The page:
Call tracking & local SEO: have your cake and eat it too

Given the value of an incoming call from a potential client, call tracking is one of the most cost-effective and powerful ways to measure the performance of your online marketing. There are some misconceptions circling around online that call tracking numbers should be avoided because they can negatively impact local search engine rankings. In reality, all evidence indicates that when used properly call tracking numbers have no impact on local search rankings.

Before we get into proper use, let’s review the benefits of call tracking and how it works.

What is call tracking?

Call tracking is the use of different local or toll free numbers for different marketing channels – both online & offline.   Unique call tracking numbers are placed on the website, landing page or ad and seamlessly forwards inbound calls to the primary business phone number.  As the call is forwarded, information about the call, including source, time of day, duration, whether the call is answered or not and often, caller ID, is captured and made accessible in reports and typically in an online dashboard.

Benefits of call tracking: 

  • Know which channels are driving quality calls so you can invest more in those channels –  and less in others
  • Measure the true return-on-investment from your marketing
  • Quickly assess quality and value of calls based on duration and how many were answered
  • In some cases, capture caller ID information

A quick case study: 

Ohio-based search marketing agency, PPI thought its search campaigns for its small business clients were not performing until they implemented call tracking and learned that 70% of leads were calls vs. only 30% from email/forms.  They shifted budget from other marketing and increased inbound calls by 100%.


Who uses call tracking?

Literally millions of businesses of all sizes use call tracking directly and through companies like:

  • Zillow:  Provides call tracking numbers to its tens of thousands of agents and brokers
  • ADP:  Uses call tracking on websites and advertising for 60+% of auto dealers in North America
  • Google:  Provides call tracking numbers to AdWords advertisers

NAP, SEO, and call tracking:

Google uses a combination of business Name, Address and Phone Number to verify business listings for Google Maps and Google Places.  To do so, it checks the listing across multiple sources on the web, including major local listing providers such as InfoUSA and Localeze.  The theory is that Google’s algorithm doesn’t like it if your business listing has different phone numbers or addresses in different places and therefore penalizes in local rankings in the same manner that a website with bad code can get penalized.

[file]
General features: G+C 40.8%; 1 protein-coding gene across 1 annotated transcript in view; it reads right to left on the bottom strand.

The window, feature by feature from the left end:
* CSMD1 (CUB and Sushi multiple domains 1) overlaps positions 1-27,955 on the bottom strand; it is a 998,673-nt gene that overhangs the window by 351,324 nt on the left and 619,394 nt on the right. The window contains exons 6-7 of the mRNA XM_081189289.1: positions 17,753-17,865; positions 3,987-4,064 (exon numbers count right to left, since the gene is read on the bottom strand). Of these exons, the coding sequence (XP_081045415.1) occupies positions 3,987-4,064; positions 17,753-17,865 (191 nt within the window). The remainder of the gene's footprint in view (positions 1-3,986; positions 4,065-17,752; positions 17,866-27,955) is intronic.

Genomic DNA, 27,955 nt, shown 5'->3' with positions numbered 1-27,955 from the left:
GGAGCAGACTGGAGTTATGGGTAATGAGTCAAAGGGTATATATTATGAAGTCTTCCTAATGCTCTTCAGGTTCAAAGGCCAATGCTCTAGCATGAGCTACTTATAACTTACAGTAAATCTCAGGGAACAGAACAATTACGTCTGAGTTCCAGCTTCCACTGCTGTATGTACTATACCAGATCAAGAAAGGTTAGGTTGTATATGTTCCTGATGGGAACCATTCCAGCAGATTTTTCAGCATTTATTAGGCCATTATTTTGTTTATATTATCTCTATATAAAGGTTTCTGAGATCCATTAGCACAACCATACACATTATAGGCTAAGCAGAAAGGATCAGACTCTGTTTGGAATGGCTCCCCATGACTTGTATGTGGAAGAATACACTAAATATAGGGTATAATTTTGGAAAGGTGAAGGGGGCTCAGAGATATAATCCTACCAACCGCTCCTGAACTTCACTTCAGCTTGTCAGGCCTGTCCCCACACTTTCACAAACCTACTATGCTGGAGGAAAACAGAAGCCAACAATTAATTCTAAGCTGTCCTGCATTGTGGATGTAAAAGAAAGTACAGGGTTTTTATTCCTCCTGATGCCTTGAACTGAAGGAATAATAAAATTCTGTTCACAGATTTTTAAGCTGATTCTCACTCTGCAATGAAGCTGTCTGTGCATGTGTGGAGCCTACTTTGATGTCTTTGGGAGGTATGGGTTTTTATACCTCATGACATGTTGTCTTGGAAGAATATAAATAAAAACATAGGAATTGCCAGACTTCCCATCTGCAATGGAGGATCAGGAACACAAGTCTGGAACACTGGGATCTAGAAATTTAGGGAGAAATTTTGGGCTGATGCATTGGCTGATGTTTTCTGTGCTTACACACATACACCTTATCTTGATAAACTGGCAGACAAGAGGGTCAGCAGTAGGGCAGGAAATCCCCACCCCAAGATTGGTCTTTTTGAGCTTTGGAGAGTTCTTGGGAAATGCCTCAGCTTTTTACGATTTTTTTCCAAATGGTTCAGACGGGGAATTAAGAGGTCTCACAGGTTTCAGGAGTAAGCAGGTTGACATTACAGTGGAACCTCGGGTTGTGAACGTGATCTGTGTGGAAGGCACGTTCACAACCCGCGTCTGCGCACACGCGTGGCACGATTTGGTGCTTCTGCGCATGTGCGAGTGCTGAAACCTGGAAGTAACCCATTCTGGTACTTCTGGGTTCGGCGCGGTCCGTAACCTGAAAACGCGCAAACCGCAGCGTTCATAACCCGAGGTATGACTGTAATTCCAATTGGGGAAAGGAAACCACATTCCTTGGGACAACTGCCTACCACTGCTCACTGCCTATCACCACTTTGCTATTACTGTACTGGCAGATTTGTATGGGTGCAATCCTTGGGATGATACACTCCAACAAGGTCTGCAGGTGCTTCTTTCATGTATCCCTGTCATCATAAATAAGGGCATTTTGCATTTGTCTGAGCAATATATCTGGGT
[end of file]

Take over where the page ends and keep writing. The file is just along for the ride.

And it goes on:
Fortunately, if you implement call tracking properly, you can get all the benefits it provides while preserving “NAP consistency” for your practice.

Here are 4 simple steps:

  1. When completing a Google+ or Places profile, establish your actual business phone number as your Primary ID.  In addition, Google, as well as most other major local listing providers, accept multiple additional phone numbers associated with the Primary ID. Google’s guidance regarding phone numbers in Google profiles: Do not provide phone numbers or URLs that redirect or “refer” users to landing pages or phone numbers other than those of the actual business. So, to avoid potential issues, the phone numbers provided should redirect to the number of the actual business (the Primary ID).
  2. Use Dynamic Number Insertion (DNI), also known as java script re-write, to track calls from websites.  With DNI, call tracking numbers are displayed based on rules you can define while still listing a consistent default phone number for search engine spiders to index. This is done using a small piece of java script code within the code on your website. The java script detects website visitor information like referring website, channel or keyword and determines which phone number to display. Just before the page is displayed it seamlessly swaps out your primary number with a unique call tracking number for the channel, ad or website that the caller came from.Google understands java script rewrites, which marketers also use for many other testing purposes, and does not “read” the call tracking numbers associated with the re-writes.
  3. Display your primary number in the footer on your Websites. Google’s bots will “read” this number and associate with your business and profile on Google.
  4. Use as few call tracking numbers as needed to get the information you want.  For example, instead of having a tracking number for every social media network, only use one for the primary site, such as Avvo or Facebook and use a single call tracking for all other social media outlets.